Creating a Hurricane-Resistant Landscape Which Trees are Best?

There’s no doubt that residents of Southwest Louisiana have learned hard lessons about hurricane preparation and hurricane recovery. As rebuilding and recovery continue from the storms of 2020, making property improvements to withstand future weather events is a primary concern. This includes your landscape.

“While completely hurricane-proofing your landscape is impossible, you can choose trees that are more likely to withstand hurricane-force winds and heavy rain,” says Chad Everage with Landscape Management.

Trees are often seen as a threat in severe weather situations. Branches can become hazards and trunks can fall across structures or roads, causing property damage and delaying recovery efforts after a storm. “But this doesn’t mean you should plan a landscape free of trees,” says Everage. “What trees are planted, and how they are planted, will increase the chances of their survival and can provide a valuable buffer zone against storm damage. Research has found that foliage density and topography can modify wind speed and direction.”

Everage explains that wind-resistant trees have some of these common characteristics:

  • Native species
  • Slow growing
  • Hard woods
  • Young to middle-age
  • Healthy and vigorous
  • Well-maintained
  • Low center of gravity
  • Deep, penetrating radial roots
  • Open branching character
  • Heavy stout leaders
  • Flexible limbs and short leaf branching
  • Small, fine-textured leaf
  • Deciduous leaves (sheds leaves seasonally)

Picking the proper tree species is important, but Everage says other factors also contribute to hurricane-resistance as well.  “A tree can be either wind-resilient or failure-prone based on where it is planted and the care it has received.” He offers the following advice:

Right Tree, Right Place. Choose indigenous (native) trees that are well-suited for your landscape. Avoid conflict between trees and hardscapes and match planting space to the full-grown size of the tree.  Plant larger trees away from your home, power lines, and other structures. This reduces the risk of branches—or trees—falling on your home and/or knocking down power lines.

Grouping. Trees in groups tend to sustain less damage than single trees standing alone. Planting groups of mixed trees together can greatly enhance wind resistance. The trees buffer each other as well as your property.

Roots. Trees with wide spreading root systems are less likely to topple in strong winds, so it is important to allow trees enough room for their mature size. Circling/girdling root systems are one of the most common reasons for tree failure. Circling roots will never grow out in the landscape. As the canopy of the tree increases, the root ball stays small, which can result toppling during a storm.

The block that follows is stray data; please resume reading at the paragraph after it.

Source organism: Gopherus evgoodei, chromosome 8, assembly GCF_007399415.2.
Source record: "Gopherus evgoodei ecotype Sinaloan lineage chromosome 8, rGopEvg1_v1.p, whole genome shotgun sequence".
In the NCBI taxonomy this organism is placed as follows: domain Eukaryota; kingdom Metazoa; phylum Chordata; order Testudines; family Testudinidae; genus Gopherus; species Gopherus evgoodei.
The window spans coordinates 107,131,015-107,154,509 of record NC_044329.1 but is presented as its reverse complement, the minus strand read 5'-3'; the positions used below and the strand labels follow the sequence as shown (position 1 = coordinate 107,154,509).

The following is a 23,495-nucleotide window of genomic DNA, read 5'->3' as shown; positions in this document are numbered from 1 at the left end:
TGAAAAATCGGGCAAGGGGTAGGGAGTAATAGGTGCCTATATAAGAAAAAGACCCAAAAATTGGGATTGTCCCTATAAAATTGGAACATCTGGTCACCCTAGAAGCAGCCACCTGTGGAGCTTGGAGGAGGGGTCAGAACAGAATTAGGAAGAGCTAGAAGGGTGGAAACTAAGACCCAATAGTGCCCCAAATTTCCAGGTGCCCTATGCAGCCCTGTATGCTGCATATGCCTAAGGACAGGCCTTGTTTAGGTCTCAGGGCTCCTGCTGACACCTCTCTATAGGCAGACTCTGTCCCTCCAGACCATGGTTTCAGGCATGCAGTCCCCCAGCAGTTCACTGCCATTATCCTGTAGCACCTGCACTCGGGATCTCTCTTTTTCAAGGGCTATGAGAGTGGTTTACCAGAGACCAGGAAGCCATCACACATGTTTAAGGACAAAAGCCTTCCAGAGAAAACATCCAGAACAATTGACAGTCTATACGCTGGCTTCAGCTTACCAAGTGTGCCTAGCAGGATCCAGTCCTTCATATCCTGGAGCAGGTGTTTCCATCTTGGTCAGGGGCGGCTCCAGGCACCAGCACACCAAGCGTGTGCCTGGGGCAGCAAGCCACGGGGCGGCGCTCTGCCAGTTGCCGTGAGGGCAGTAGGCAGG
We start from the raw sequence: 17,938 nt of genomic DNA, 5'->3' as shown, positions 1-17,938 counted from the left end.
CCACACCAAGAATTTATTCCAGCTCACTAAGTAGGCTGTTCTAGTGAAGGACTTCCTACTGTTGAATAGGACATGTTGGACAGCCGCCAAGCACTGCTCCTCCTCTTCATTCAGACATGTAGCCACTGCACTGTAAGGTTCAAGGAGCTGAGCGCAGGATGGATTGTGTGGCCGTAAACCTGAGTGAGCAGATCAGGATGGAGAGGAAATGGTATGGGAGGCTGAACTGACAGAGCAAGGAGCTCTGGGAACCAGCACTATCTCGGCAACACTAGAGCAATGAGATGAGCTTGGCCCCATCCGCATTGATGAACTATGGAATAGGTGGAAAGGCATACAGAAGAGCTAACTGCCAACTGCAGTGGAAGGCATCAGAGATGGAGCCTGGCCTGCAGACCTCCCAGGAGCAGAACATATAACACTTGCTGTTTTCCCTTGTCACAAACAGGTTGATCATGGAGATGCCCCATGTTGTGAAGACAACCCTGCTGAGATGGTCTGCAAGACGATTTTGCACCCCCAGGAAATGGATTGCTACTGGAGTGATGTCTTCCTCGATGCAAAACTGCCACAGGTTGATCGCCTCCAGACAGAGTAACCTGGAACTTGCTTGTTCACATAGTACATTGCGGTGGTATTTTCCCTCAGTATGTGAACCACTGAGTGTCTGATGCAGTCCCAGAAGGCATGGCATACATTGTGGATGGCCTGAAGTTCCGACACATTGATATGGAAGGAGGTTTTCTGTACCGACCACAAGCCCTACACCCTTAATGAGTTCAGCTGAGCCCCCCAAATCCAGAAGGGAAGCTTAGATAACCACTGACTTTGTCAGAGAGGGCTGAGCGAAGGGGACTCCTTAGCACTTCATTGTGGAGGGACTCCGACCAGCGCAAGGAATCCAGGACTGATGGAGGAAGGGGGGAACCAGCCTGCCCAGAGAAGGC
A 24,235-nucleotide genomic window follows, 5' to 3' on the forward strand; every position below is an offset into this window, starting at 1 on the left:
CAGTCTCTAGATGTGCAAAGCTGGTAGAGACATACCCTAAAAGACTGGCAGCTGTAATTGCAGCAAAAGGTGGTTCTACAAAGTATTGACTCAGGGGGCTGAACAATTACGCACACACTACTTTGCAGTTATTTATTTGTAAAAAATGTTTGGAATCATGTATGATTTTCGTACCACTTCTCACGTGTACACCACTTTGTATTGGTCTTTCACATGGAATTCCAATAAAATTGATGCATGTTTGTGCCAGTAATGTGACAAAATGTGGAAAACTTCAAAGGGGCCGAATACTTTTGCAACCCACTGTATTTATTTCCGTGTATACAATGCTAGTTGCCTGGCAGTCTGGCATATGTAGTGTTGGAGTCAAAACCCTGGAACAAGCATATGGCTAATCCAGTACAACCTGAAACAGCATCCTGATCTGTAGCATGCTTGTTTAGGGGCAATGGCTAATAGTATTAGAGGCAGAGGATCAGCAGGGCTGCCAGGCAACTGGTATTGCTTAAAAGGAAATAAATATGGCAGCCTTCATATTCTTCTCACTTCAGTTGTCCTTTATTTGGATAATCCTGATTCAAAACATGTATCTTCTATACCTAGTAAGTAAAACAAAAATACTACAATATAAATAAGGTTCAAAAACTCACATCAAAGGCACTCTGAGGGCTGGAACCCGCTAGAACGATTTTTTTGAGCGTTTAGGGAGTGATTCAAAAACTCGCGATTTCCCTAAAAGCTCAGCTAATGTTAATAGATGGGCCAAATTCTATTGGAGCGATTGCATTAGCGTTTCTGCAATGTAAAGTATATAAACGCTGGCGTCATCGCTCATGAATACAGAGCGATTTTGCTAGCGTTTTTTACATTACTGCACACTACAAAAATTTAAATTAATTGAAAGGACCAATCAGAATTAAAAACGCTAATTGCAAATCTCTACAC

Maintenance. Regular pruning promotes healthy growth and removes dead, dying, or diseased limbs that may break off in strong winds.  Assess trees regularly, paying close attention to the branches. Remove limbs that are dying, damaged, or weakly connected to the trunk. Thinning or reducing the crown can reduce trunk movement during a hurricane. You can also prune to reshape the tree. When done correctly, reshaping can make trees more resistant to wind damage. If branches are large or high in the tree, it’s best to get professional help.

“There are no guarantees when it comes to major hurricanes and the damage that can result,” says Everage. “But planning and proper tree maintenance can help reduce the risk of potential damage to your landscape and your property.”

For more information about choosing trees for your landscape, or any other landscape service or material, call Landscape Management at (337) 478-3836, or visit


Plant “Survivor,” not “Victim” Trees!

The LSU Ag Center studies of trees following hurricanes classifies tress as “survivor trees” and “victim trees.” Survivor trees are more likely to survive hurricane winds. They are compact, with a major tap root and well-developed secondary roots. These trees also have well-tapered trunks with a low center of gravity and flexible stems that can bend without breaking. By contrast, victim trees are weighted down by a dense canopy and have a high center of gravity. These trees are usually fast-growing, weak-wooded and shallow-rooted in heavy clay or wet soils, and either snap or uproot in strong storms.

Examples of Survivor Trees

  • Bald Cypress
  • Live Oak
  • Sabal Palm
  • Windmill Palm
  • Mexican Fan Palm
  • Black Gum
  • Cow Oak
  • Iron Wood
  • Shumard Oak
  • Winged Elm
  • River Birch
  • Crape Myrtle
  • Southern Magnolia
  • Willow oak

Examples of Victim Trees

  • Pecan
  • Pine
  • Some Red Oaks
  • Red Cedars
  • Ornamental Pears
  • Willow
  • Silver Maples
  • Box elders
  • Cottonwoods
  • Hickories
  • Some Elms

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